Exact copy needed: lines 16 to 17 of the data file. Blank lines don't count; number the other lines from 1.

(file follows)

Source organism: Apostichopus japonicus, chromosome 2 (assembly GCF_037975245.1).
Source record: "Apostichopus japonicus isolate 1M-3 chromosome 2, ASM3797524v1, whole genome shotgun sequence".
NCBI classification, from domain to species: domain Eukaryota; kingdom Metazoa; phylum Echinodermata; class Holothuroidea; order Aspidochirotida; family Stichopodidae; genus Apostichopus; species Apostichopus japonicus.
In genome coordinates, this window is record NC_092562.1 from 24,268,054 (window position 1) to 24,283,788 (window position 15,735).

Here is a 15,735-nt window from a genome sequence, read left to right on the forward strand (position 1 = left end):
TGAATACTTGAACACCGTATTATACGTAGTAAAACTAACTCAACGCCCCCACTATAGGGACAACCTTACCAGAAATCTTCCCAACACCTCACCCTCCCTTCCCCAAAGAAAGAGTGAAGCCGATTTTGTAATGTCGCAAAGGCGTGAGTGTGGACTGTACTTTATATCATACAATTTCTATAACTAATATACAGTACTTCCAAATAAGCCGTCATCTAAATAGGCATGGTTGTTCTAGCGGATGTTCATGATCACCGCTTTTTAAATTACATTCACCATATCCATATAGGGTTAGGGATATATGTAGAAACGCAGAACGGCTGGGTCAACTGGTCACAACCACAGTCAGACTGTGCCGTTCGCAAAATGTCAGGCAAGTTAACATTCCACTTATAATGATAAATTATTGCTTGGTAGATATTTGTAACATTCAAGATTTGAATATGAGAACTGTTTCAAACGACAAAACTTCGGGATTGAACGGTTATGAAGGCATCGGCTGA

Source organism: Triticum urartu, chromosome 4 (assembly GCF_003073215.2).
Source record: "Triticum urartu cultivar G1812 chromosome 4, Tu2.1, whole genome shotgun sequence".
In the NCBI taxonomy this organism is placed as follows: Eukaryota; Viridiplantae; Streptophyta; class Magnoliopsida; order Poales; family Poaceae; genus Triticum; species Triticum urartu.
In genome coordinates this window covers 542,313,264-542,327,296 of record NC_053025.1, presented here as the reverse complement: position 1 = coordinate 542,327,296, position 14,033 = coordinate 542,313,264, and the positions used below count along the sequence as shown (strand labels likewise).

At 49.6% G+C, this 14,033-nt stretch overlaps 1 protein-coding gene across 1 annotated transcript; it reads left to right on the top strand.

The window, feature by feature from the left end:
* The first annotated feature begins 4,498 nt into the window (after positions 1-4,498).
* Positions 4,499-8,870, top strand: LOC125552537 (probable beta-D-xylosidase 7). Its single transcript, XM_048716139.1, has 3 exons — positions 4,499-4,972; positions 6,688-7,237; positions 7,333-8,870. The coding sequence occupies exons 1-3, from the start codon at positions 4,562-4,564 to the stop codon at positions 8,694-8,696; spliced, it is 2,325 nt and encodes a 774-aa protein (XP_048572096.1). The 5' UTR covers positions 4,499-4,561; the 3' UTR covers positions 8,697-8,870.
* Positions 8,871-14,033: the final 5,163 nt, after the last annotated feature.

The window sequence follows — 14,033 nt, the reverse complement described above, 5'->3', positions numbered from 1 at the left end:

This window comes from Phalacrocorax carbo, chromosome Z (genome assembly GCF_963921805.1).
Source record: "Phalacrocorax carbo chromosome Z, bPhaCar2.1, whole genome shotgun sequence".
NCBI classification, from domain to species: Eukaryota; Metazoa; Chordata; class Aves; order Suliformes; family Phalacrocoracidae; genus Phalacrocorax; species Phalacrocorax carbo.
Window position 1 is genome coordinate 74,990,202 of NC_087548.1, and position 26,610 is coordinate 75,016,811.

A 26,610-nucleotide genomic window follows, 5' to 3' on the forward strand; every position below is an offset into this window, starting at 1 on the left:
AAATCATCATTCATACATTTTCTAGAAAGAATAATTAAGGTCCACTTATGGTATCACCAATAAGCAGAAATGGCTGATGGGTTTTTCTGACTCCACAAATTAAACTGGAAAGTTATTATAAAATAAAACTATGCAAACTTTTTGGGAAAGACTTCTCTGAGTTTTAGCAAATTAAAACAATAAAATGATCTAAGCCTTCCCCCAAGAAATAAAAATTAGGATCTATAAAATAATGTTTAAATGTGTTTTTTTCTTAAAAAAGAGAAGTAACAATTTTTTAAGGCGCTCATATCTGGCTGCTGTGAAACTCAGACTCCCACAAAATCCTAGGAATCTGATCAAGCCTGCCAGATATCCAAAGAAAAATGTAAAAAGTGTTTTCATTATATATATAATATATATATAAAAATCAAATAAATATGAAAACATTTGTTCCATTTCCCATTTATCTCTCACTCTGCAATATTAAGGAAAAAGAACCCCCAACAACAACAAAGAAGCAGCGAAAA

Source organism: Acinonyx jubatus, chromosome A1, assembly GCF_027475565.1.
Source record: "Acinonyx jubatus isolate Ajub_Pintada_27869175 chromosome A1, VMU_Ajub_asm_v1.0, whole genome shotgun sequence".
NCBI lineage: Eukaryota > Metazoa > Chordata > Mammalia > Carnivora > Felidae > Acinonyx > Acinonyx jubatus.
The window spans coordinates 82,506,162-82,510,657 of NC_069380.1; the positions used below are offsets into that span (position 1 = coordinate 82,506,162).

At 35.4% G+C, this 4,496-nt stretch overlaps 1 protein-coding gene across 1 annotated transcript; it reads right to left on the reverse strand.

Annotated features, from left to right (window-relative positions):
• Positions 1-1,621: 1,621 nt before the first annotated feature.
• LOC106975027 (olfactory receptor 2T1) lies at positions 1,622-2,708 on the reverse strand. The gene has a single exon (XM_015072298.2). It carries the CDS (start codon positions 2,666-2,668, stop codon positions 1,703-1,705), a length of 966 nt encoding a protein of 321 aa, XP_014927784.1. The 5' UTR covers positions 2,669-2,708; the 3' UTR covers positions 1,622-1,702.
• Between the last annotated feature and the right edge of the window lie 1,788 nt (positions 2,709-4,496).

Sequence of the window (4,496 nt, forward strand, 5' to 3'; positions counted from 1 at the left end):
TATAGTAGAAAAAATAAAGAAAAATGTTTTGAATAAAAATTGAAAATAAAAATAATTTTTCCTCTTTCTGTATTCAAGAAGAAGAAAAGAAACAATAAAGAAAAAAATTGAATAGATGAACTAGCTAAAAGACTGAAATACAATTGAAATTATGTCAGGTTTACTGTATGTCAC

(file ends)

The window sequence follows — 14,033 nt, the reverse complement described above, 5'->3', positions numbered from 1 at the left end:

This window comes from Phalacrocorax carbo, chromosome Z (genome assembly GCF_963921805.1).